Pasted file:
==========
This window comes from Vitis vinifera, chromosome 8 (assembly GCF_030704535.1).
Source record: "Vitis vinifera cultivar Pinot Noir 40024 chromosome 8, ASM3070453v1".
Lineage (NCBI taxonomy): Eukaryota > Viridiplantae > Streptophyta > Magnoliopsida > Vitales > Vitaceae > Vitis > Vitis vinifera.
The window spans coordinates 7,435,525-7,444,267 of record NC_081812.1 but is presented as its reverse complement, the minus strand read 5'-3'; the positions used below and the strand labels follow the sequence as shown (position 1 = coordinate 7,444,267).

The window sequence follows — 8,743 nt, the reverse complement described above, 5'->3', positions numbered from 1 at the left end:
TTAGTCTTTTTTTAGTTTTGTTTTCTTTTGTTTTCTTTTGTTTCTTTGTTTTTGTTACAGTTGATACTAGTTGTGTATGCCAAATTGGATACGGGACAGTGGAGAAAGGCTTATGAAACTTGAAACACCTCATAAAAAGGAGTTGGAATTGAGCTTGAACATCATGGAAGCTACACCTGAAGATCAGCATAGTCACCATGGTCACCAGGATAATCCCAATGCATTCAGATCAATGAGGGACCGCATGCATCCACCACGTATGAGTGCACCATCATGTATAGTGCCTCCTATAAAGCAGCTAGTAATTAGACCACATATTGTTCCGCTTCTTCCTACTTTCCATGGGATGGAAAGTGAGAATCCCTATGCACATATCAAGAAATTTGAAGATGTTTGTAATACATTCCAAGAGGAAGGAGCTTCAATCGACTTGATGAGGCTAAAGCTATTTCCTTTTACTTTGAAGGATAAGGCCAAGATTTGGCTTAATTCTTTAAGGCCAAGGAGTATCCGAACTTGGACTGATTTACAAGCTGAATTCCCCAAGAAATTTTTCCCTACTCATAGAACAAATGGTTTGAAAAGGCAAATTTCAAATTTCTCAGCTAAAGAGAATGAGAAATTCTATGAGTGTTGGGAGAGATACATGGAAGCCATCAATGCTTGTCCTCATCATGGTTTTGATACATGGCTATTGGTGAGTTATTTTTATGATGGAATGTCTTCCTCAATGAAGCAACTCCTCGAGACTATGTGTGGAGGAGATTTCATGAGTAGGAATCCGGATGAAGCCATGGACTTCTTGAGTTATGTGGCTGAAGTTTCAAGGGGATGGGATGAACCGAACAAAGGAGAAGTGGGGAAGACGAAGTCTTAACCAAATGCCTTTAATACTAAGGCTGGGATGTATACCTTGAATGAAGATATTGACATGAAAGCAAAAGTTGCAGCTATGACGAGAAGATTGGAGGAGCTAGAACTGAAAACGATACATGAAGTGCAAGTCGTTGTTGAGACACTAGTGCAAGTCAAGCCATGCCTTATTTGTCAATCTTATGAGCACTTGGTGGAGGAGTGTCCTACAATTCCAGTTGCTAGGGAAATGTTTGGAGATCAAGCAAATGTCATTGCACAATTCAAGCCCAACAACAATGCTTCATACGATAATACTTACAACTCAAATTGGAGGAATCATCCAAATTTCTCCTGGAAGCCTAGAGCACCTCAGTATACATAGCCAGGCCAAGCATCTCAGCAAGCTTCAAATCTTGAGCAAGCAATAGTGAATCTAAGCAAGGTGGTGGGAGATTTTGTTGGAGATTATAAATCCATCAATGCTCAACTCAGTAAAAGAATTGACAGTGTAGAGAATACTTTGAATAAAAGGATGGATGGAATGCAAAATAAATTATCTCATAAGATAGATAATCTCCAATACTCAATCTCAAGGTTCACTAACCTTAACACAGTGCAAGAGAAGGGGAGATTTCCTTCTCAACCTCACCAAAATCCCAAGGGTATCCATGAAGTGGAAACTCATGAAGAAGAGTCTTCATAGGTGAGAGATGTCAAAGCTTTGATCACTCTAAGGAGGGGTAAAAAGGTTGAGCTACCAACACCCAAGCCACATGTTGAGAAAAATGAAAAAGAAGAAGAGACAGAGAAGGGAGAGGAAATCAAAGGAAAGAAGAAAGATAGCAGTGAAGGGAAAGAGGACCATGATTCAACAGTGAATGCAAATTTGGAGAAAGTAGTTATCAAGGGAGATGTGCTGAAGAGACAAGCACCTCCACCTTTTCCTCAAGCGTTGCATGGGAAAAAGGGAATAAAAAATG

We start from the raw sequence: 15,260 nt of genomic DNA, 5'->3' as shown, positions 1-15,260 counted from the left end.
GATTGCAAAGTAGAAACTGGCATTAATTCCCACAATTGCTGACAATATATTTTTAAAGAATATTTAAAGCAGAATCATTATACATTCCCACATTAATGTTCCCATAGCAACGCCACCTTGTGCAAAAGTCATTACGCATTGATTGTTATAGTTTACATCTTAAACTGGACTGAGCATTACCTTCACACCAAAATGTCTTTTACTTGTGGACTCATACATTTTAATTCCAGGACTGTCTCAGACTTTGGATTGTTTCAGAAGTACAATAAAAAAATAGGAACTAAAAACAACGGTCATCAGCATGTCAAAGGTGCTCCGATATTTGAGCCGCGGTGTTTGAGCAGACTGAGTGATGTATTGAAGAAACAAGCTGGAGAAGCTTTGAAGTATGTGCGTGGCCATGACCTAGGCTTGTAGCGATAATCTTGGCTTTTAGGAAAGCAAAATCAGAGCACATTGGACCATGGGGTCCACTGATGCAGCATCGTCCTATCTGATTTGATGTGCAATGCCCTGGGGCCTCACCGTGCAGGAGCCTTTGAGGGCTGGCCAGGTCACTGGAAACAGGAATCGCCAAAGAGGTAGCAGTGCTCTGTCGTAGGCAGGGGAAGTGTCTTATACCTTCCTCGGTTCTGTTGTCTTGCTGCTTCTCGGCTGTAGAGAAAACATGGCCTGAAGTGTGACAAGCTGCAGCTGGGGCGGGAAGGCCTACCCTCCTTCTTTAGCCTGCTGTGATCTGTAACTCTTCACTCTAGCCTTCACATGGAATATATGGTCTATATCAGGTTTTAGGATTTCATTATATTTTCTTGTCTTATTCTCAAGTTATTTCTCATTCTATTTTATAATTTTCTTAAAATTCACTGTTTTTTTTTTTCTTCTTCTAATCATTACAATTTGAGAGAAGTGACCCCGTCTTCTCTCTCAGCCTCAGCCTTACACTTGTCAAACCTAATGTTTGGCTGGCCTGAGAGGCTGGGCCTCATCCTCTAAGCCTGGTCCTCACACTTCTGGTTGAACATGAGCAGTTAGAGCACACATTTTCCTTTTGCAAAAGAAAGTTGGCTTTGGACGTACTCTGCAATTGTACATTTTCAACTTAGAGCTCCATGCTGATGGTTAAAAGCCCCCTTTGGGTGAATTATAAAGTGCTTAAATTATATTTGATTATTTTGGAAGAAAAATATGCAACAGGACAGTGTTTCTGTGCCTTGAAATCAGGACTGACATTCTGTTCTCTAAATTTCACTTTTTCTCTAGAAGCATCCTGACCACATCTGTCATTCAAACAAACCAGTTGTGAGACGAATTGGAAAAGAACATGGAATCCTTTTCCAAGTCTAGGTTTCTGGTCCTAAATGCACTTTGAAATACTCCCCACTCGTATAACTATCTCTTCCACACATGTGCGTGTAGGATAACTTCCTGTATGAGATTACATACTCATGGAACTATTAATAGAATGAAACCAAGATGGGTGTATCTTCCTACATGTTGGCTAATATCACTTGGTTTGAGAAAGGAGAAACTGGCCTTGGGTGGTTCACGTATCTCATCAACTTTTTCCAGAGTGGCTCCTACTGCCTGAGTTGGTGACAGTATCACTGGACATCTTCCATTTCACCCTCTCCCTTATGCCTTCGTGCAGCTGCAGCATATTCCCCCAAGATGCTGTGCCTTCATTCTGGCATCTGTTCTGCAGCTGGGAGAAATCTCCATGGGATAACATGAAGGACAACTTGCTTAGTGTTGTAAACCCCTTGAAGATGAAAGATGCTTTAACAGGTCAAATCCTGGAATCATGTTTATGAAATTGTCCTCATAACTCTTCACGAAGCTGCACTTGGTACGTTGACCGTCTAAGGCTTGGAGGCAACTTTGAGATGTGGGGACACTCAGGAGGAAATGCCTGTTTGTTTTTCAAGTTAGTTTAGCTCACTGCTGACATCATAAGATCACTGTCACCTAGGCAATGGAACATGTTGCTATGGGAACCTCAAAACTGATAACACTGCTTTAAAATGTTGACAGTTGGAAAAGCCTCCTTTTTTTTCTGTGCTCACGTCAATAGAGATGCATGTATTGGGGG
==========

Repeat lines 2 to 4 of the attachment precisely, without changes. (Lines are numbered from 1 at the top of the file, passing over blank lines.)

Source record: "Vitis vinifera cultivar Pinot Noir 40024 chromosome 8, ASM3070453v1".
Lineage (NCBI taxonomy): Eukaryota > Viridiplantae > Streptophyta > Magnoliopsida > Vitales > Vitaceae > Vitis > Vitis vinifera.
The window spans coordinates 7,435,525-7,444,267 of record NC_081812.1 but is presented as its reverse complement, the minus strand read 5'-3'; the positions used below and the strand labels follow the sequence as shown (position 1 = coordinate 7,444,267).